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Build or Get Built.... What do you think?

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wizer

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Hi

Sadly we heard today that the house we wanted to buy was sold to someone else! We have decided that we are going to stay in this house and make some additions.

I want to convert the loft for a bedroom\en-suite and build a garage (workshop).

What I'm thinking is if I should do as much work on these projects myself or get the whole lot done by a builder.

WRT the garage\workshop. All I would need doing there is the brickwork and the roofing. The rest I am quite confident in doing.

I suppose the real question is the Loft. It will need a fixed stair way and the joists strengthening (as per building regs). Any Plumbing will obviously need a plumber. The electrics, I can do and have a spark sign off. I can build stud walls and skin with plaster board but will need to get a plasterer for the finish. I'll be doing it around work so there will be at least a few months of upset. I can take a week off at the begining and another during to get particularly messy jobs done.

I have a good book on loft converting and would get and engineer to make proper drawings.

Or shall I save my back and spend the money on having it all done for me as a package?

What would you do?
 

LyNx

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Personally, i would do it myself, i always have.

But you got to think about the time and money. It will take you alot longer to do it yourself, and can you handle the stress, mess etc. But then, if you get someone else in, you got to look at the cost issues.

I would create a list of everything that needs doing, get quotes for it all, then see what can be done yourself against each cost.

Andy
 

wizer

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Thanks. Alltough daunting, the hard work doesn't bother me. The mess will be a pain, but thankfully this is the missus idea and she has been fine with all the other projects we have done.

This will be the biggest DIY project I will have undertaken, I want to make sure I plan it correctly.
 

GEPPETTO

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Hi WizeR,

Firstly for myself it has been a money thing. After the ground purchase (the old house did not there be: there were few walls only and no roof), after bricklayer was bankrup, after the new bricklayer with another estimate of expense much higher money was become very few. And more, even if you pay and you give to do all to others it isn't true the things are done how you want.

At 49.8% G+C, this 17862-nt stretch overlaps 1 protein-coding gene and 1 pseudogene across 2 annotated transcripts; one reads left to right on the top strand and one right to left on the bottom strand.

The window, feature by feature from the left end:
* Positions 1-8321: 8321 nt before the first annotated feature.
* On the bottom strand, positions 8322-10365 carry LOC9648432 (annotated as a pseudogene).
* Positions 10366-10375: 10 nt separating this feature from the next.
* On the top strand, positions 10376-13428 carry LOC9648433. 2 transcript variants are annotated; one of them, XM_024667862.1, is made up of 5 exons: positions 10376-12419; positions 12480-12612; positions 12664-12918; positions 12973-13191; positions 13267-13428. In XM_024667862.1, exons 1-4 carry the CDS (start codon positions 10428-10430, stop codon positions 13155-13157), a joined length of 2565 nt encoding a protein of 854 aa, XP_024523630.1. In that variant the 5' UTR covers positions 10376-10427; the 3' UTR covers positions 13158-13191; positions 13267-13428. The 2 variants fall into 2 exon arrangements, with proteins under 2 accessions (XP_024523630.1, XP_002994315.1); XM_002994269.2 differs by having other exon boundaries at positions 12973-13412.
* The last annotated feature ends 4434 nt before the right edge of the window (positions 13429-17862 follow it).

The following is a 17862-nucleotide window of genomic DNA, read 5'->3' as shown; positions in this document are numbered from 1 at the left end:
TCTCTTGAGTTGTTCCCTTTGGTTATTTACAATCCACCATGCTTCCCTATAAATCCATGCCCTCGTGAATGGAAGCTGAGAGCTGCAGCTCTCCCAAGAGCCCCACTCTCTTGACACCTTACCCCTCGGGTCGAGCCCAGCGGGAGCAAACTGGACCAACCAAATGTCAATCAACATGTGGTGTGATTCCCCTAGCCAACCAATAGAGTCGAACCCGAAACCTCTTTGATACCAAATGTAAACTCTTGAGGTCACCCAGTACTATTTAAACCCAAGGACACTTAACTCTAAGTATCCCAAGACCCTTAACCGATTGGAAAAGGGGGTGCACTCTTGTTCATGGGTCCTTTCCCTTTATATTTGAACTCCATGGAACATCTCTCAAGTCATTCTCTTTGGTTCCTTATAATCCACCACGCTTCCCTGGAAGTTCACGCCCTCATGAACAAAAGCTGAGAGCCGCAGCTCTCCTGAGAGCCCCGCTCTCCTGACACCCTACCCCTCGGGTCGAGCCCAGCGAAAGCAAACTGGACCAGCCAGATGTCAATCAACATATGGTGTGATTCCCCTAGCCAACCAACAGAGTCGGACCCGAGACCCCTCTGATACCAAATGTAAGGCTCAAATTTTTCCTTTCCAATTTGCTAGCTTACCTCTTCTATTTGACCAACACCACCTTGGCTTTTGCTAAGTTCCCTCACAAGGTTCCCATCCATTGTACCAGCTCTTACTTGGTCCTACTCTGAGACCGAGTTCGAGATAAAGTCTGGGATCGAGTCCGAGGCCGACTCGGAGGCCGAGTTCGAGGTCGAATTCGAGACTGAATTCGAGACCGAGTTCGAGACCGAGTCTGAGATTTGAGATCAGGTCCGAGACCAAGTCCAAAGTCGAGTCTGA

Naturally, I speak for me only, I could not make all thing myself. Therefore after the bricklayer had finished the main job (basement,walls and wall coats (I don't know how it's called) and roof,after the plumber had finished I have accomplished everything.
Now I can't explain here how much I done. Believe me, it has been so hard. I spent last 6 years of my life, and family life (wife and children).
Perhaps you believe I done external and internal fixtures. Nope. I'm not be able to do that. I'm a new woodworker.

:shock: I'm going out of topic :? Let's stay there!

What would you have to do?
It depends how much money and free time you have. However if you do by yourself, I can say now, you will have a lot of satisfaction how I said :
here;here
 

Scrit

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WiZeR":33fya8y1 said:
I suppose the real question is the Loft. It will need a fixed stair way and the joists strengthening (as per building regs). Any Plumbing will obviously need a plumber. The electrics, I can do and have a spark sign off.
Because of the structural element alone I'd suggest leaving the joist strengthening, roofing, etc to a pro because he will carry the appropriate liability insurance and in any case you probably would want the major works clearing out of the way quickly to reduce the dislocation and stress of it all. Ask yourself the question, if you make a cods of it and it goes wrong, or worse still you are injured, will you be insured?

Other than that I'd do he rest myself including the stairmaking (but then I'm insured for that) - but that's how I am.

I can build stud walls and skin with plaster board but will need to get a plasterer for the finish.
Not necessarily. If you use the American-style drywall approach where the joints are scrimmed, skimmed and feather sanded it isn't necessary to plaster at all and you should be able to do the job yourself. I posted the technique here a few weeks back now I can't find it for the life of me! :oops:

Scrit
 

Scrit

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Thanks Chris, that's exactly right - some days I just can't seem to......
 

trevtheturner

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WIZeR,

I would definitely do the garage (workshop) first, then use the second part of the project to justify all those new tools you need (want!). Further justification will be the savings you have made by doing much of the work yourself. :wink: Oh, and a monster garage/small loft conversion will be much better that a small garage/large loft conversion. :lol:

Seriously, Scrit's advice seems a pretty good way to go.

Cheers,

Trev.
 

wizer

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Cheers Scrit. I have considered getting the major work done by a pro. As soon as this year is out of the way I will get some quotes. I wonder if I should get the plans drawn up by the structural engineer anyway.

This, obviously, all comes down to money. The less I spend on labour, the more I can spend on toys for the new workshop!

Cheers for the plastering tip. One for further down the line.
 

JFC

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I did my mates loft for him over christmas 2 years ago on a day rate , Saved him around 9 grand with him running round for materials getting the plans done and calling the council himself . I also re roofed his house while i was there including a gable end a valley and obviously dormer out the back . Oh and we gable ended his hipped roof to give the head height for the stairs .
 

JFC

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Bit far away but if you send me the plans ill tell you what the materials cost and a hotel room with a nice bar tab paid for could sway it :lol: